DRDT=i=1nRIiTime[Targetprobabilities] (18)


Fig. 8 given above shows the graphical image of the DR-DT with the number of images ranging from 13 to 130 as input collected from the DIARETDB0 database. From the figure, it is inferred that the DR-DT is directly proportional to the number of images. This is because increasing the number of images increases the time consumed in segregating between the positive and negative samples; therefore, the DR-DT also increases. However, from the simulation of the ‘13’ number of images, the time consumed in obtaining the target probabilities (i.e., positive and negative) using SKPD-PSC is ‘0.025 ms’, ‘0.033 ms’ using DNP and ‘0.046 ms’ using Siamese-like BC. With this, the DR-DT using SKPD-PSC was observed to be ‘0.325’, ‘0.429’ and ‘0.598 ms’ using DNP, and Siamese-like BC, respectively.


Figure 8: Graphical representation of DR-DT

The results are based on the original data. From the simulations, it is inferred that the DR-DT using SKPD-PSC is comparatively less than DNP and Siamese-like BC. For each iteration, the number of images, i.e., 13, is used to evaluate the DR-DT for three different methods. The SKPD-PSC method, DNP, and Siamese-like BC value is ‘0.325’, ‘0.429’, and ‘0.59 ms’, respectively. For each iteration, the proposed method is compared to two existing methods. The assessed results prove that the average is significantly reduced DR-DT using the SKPD-PSC method by 29% compared to DNP and 44% compared to Siamese-like BC. This is because of the application of the PDRL algorithm. By applying this algorithm, besides removing irrelevant and redundant features, ARF is preserved, excluding the FRF. This, in turn, reduces the DR-DT with the SKPD-PSC method.

4.3 Performance Measure of Receiver Operating Characteristic Curve

The Receiver Operating Characteristic (ROC) curve is one of the important tools to visualize the performance of a binary classifier algorithm. It refers to a plot of TPR against False Positive Rate (FPR). ROC curves are extensively used in DR detection to assess the performance of the recognition rate. The ROC curve corresponds to a graphical representation that establishes the optimal cut-point; hence, it is referred to as the receiver operating characteristic. In order to construct a ROC curve, we have to calculate the TPR and FPR for each of the corresponding existing and proposed methods. Table 3 shows the DR-DT comparison using SKPD-PSC, DNP, and Siamese-like BC with images acquired from the DIARETDB0 database.


Fig. 9 illustrated the ROC curve for the existing DNP, Siamese-like BC and proposed SKPD-PSC. Three curves in three colors, blue, merown, and light green, represent the ROC curve of the existing DNP, Siamese-like BC, and proposed SKPD-PSC, respectively, using the DIARETDB0 database. In the graph, the x-axis represents the FPR, and the y-axis represents the TPR.


Figure 9: Graphical representation of ROC curve

The basic assumption behind the design of ROC analysis is that a diagnostic variable is used to differentiate between DR and non-DR. Hence, ROC analysis assesses the DR detection performance of the system in terms of TPR and FPR for each possible cut point value of the test. The Area Under Curve (AUC) value of any classifier model lies between 0.5 and 1. On the one hand, the values of 0.50 indicate that the differentiation between the DR and non-DR cannot be made, whereas an optimal classifier is said to have a AUC value of near 1.0.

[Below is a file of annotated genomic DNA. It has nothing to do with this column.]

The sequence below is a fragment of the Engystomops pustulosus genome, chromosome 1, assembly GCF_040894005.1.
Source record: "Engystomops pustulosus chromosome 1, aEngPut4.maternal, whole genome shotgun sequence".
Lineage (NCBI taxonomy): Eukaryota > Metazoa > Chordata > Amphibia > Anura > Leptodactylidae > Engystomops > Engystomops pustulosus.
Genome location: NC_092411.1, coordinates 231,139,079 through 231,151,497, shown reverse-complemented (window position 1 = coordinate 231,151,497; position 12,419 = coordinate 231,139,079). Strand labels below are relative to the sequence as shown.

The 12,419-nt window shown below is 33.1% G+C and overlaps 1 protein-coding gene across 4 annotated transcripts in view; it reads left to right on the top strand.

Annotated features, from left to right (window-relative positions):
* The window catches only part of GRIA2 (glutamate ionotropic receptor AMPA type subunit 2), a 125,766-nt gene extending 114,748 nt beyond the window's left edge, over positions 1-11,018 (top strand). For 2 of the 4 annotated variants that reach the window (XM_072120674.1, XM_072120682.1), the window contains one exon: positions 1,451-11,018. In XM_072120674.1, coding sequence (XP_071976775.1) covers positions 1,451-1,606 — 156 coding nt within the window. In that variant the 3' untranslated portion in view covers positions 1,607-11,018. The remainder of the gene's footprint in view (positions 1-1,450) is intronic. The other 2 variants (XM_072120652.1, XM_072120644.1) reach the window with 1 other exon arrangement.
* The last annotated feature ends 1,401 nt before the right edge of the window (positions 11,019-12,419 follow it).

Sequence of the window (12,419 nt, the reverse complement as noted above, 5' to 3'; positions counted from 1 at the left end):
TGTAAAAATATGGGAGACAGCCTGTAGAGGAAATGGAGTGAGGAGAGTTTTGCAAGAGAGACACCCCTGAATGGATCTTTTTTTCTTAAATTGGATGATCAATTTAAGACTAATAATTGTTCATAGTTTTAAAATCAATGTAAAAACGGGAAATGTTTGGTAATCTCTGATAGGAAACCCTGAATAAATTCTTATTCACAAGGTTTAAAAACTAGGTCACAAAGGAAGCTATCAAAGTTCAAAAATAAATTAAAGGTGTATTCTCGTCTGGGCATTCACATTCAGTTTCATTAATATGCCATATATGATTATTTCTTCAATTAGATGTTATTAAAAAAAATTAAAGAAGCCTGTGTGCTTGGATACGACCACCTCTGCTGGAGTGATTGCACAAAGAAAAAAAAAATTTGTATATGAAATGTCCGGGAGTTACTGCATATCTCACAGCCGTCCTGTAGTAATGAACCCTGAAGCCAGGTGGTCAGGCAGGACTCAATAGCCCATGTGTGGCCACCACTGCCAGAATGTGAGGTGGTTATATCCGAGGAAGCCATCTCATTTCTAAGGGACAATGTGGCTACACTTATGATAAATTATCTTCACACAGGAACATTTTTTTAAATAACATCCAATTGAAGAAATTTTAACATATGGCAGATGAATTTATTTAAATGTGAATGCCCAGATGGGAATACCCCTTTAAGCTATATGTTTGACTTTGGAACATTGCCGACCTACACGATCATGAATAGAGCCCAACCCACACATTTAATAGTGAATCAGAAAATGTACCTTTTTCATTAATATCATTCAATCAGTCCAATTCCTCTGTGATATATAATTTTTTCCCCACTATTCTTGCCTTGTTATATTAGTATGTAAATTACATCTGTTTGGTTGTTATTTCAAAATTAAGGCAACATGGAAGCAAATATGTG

A diagonal line on the graph from (0, 0) in the lower left-hand corner to (1, 1) in the upper right-hand corner is drawn. This line reflects the characteristics of a DR detection test with no discriminating power. The basic assumption behind the design of ROC analysis is that a diagnostic variable is used to discriminate between two states (i.e., DR/Non-DR). Hence, ROC analysis assesses the DR detection performance of the system in terms of TPR and FPR for each possible cut point value of the test. Based on the diagonal values drawn, the Equal Error Rate (EER) for the DIARETDB0 database using SKPD-PSC, existing DNP and Siamese-like BC was found to be ‘1.190’, ‘2.5’ and ‘4.28’, respectively. From the above value, it is found that the EER using the proposed SKPD-PSC is comparatively less than the other two existing methods, DNP and Siamese-like BC. This is because of the application of the Platt Scale DR classification algorithm. By applying this algorithm, target probabilities are arrived at, producing the classified results and the degree of certainty. Therefore, the improvement is observed in the ROC curve analysis.

On techniques to remove noise from DR images, the proposed system’s accuracy is based. In contrast to using a more significant number of DR images, using a small number of images still yields good accuracy.

5  Conclusion

This paper proposed a novel method called SKPD-PSC for DR detection in color fundus images, which contains three stages, i.e., pre-processing, image localization and classification. Existing methods such as the DNP-based and Siamese-like BC are used as the foundation paper. For a comprehension of the proposed methodology, these two key papers are made clear. By analysing the issues raised in these foundational papers, the proposed method concept is derived. Implementing the suggested method successfully persuades the shortcomings of these approaches. In the first stage, meaningful features are extracted by eliminating the irrelevant and redundant features using the Steerable Filter function, and localized retinal features are also obtained using the second-order PD function. Finally, to classify the DR and the non-DR, a Platt Scale is applied that possesses the advantage of modifying the existing function based on a probable degree of certainty, contributing to TPR. The performance of the proposed SKPD-PSC method is determined in terms of DR detection accuracy, DR-DT, and ROC curve concerning the different number of color fundus images and compared with two conventional methods. The simulation results show that the proposed SKPD-PSC method outperforms previous works in terms of performance.

Funding Statement: This research is supported by Princess Nourah bint Abdulrahman University Researchers Supporting Project number (PNURSP2022R195), Princess Nourah bint Abdulrahman University, Riyadh, Saudi Arabia.

Conflicts of Interest: The authors declare that they have no conflicts of interest to report regarding the present study.


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Cite This Article

M. P. Thiruvenkatasuresh, S. Bhatia, S. Basheer and P. Dadheech, "Machine learning based diagnosis for diabetic retinopathy for skpd-psc," Intelligent Automation & Soft Computing, vol. 36, no.2, pp. 1767–1782, 2023.